Friday, October 12, 2012

The role that experience and exposure plays in strategic instinct and risk perception

Recently I read an article titled ‘Execution as Strategy’. The title fooled me into thinking that authors are talking about a new approach to strategy. Fortunately, to my understanding, there wasn’t any such attempt in the article because execution is not strategy. In fact another good article that I read this week, ‘Strategy or Execution', which is more important’ clearly explains why execution is not strategy. I am still puzzled over the choice of title to the first article I mentioned above. It nevertheless is an intriguing and insightful article.

From a research, covering 18 companies (in emerging economies), across Asia, Latin America and Middle East, the authors present cases of three companies and their approach to business growth. They all focused on execution as strategy, authors claim. I do not agree with them that execution is the strategy or that these companies do not have a strategy. But those cases presented an interesting picture. They highlighted the difference in strategic make-up and the relevance of it in strategy formulation.

What is the role that experience with respect to stability / environment / economic conditions play in the minds of people who strategize?  The way they perceive risk? The way they operate? A business that has roots in a country known for instability and environment hardships and handled all of them would in all probability be better positioned to take on risks that a western company would hardly be prepared for. The article, 'Execution as strategy' presents the case of Orascom Telecom's, which is from Egypt, entry into turbulent hotspots like Jordan, Lebanon, Yemen, Tunisia, and Algeria and to places like North Korea to capitalize on business opportunities to grow the business. How many western telecom players would consider these countries as potential market for entry? These countries do present business opportunities and some of them with huge markets, yet not all who are capable would enter these markets that too straight away  It requires experience of handling things in similar markets or terrible guts. Not just that, but readiness to compromise on some of the proclaimed corporate values. That begs a question whether companies from the developed world are at a disadvantage, irrespective of their strategy and operational capabilities and sophistication, compared to companies from emerging economies in capturing business opportunities in emerging countries?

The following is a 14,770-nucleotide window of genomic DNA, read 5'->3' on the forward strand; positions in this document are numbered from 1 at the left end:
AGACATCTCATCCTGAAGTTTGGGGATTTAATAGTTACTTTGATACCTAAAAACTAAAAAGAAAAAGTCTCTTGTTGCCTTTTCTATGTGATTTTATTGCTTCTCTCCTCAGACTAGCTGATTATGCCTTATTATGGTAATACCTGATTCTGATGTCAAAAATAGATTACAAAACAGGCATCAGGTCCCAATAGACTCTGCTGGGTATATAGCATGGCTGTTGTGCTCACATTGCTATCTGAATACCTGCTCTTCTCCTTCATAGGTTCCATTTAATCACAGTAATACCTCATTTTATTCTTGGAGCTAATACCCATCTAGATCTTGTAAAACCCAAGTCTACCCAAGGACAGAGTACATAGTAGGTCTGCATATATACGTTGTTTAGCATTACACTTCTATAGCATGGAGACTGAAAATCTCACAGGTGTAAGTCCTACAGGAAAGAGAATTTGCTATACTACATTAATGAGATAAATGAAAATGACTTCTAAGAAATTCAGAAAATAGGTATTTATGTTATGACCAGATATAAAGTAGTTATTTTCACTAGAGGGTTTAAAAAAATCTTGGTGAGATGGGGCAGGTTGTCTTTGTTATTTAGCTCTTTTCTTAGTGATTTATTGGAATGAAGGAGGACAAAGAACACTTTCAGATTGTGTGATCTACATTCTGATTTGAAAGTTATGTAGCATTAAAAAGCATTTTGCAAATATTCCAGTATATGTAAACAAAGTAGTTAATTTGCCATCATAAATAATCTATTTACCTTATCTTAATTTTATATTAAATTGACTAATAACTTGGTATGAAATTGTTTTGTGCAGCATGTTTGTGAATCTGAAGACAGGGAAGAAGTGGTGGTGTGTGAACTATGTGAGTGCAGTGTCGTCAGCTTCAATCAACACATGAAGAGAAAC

It’s not just entering turbulent / unstable economies that emerging economy companies have advantage in but also they can decide and act quickly as exampled by Grupo Bimbo’s case, as given in the article ‘Execution as strategy’. Businesses for which stability is not a given and grew up in fluctuating environments would move faster to seize opportunities. They would probably not go through tedious strategic planning exercises to vet numbers and then decide on entry. Planning an entry in five years’ time or even in two years’ time, as would many western companies plan, would be foreign to them.

Strategy is about choices but how aggressive are those choices and how quickly a business can strategize and move are determined by the background of a business or the people who lead the business if we go by the cases presented by the authors of ‘Execution as strategy’.  In the article they claim that businesses from emerging economies have a higher appetite for risk and higher tolerance for failure. So the strategic make-up  if I could it term it that way, plays a vital role in the strategy of a business. How aggressive is the strategy and how quickly a business decides and acts is hugely determined by the strategic make-up of the company. 


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